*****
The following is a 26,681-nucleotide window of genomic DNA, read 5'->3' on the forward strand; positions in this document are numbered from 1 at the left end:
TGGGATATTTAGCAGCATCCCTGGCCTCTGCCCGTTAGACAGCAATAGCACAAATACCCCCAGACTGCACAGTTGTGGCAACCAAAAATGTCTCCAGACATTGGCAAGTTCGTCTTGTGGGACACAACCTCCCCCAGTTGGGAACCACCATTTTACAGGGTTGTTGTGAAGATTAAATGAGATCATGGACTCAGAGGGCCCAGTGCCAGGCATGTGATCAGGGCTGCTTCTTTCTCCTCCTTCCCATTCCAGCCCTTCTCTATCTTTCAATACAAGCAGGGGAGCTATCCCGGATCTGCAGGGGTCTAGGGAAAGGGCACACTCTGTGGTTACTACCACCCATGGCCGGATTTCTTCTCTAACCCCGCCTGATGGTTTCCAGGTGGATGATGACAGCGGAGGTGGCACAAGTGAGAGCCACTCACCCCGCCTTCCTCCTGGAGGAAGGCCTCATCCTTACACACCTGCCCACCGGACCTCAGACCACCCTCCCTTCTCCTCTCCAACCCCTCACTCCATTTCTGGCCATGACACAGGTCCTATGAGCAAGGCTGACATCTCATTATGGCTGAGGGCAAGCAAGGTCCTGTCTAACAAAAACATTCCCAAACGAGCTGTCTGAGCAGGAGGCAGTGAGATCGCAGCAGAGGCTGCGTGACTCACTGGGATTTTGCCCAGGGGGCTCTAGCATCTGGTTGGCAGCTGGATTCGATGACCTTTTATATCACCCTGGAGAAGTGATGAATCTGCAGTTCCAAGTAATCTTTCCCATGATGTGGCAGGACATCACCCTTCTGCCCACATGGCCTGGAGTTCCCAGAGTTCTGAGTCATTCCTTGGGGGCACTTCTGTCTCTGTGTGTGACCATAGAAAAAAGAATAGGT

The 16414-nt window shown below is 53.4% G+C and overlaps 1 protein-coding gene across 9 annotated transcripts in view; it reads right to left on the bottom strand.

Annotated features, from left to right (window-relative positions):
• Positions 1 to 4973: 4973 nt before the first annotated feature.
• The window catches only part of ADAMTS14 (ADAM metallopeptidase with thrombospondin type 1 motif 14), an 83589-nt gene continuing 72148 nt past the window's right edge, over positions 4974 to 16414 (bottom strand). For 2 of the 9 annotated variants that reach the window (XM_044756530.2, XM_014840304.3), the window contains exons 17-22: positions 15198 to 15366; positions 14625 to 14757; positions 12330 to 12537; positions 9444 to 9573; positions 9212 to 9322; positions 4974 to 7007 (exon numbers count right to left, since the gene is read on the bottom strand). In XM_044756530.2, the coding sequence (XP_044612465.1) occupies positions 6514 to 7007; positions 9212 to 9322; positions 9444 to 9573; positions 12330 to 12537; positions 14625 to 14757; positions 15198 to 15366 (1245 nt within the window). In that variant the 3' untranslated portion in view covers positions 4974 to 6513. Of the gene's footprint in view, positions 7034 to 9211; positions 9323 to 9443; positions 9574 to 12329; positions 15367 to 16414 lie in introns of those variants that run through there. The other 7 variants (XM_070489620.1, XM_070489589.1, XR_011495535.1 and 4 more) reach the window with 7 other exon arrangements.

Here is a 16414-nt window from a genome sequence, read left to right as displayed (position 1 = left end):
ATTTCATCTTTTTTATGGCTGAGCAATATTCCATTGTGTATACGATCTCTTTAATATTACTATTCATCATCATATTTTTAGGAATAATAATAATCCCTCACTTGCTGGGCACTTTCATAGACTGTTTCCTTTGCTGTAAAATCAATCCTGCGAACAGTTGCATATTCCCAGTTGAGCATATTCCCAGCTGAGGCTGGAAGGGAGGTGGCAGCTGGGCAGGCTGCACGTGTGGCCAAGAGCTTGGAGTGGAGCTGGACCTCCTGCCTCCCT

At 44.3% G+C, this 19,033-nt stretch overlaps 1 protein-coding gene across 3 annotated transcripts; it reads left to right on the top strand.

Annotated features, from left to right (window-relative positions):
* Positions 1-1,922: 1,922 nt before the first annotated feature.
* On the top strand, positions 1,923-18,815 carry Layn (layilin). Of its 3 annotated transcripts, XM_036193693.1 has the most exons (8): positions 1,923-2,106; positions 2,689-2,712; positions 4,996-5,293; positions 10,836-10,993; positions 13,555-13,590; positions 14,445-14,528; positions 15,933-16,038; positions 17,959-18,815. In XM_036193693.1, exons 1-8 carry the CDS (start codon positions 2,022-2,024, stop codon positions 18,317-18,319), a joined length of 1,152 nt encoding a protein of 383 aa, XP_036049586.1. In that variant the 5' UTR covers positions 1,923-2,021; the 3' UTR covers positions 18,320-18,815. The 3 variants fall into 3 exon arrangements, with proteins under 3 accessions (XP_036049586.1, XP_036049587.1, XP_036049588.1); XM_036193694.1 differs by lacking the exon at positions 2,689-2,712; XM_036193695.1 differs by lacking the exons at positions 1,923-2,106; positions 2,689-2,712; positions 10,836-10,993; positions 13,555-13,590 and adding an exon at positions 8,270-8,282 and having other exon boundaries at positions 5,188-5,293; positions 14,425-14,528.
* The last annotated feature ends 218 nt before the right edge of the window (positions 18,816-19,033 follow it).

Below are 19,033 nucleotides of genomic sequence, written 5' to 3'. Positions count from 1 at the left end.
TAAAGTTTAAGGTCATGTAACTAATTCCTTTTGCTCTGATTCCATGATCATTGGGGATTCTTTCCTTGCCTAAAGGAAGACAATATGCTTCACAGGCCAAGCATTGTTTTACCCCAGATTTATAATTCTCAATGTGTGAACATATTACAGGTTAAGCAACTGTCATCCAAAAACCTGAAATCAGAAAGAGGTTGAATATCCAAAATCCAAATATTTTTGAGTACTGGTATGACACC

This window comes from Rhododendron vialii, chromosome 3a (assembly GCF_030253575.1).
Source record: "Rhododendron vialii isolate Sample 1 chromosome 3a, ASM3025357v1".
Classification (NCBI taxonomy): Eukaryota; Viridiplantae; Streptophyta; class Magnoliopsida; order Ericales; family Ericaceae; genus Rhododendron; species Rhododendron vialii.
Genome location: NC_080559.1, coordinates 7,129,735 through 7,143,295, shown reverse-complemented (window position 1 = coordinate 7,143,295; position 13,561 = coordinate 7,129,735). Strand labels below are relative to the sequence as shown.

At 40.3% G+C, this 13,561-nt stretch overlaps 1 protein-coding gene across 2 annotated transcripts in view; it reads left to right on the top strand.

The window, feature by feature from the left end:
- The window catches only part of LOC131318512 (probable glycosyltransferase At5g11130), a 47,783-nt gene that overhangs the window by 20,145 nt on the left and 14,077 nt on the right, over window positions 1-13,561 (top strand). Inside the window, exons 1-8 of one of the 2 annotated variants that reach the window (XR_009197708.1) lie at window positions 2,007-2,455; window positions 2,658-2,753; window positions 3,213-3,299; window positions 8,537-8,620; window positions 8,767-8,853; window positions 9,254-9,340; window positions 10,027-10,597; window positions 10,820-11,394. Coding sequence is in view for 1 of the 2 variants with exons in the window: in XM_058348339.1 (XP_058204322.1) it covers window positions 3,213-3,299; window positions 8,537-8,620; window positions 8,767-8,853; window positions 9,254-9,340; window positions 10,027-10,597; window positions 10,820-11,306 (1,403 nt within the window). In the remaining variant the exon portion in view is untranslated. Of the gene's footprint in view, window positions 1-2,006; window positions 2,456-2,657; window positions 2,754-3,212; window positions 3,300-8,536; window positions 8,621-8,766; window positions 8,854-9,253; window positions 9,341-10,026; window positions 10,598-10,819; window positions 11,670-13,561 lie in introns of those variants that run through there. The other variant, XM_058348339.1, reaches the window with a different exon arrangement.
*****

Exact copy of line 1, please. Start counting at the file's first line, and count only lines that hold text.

The following is a 26,681-nucleotide window of genomic DNA, read 5'->3' on the forward strand; positions in this document are numbered from 1 at the left end: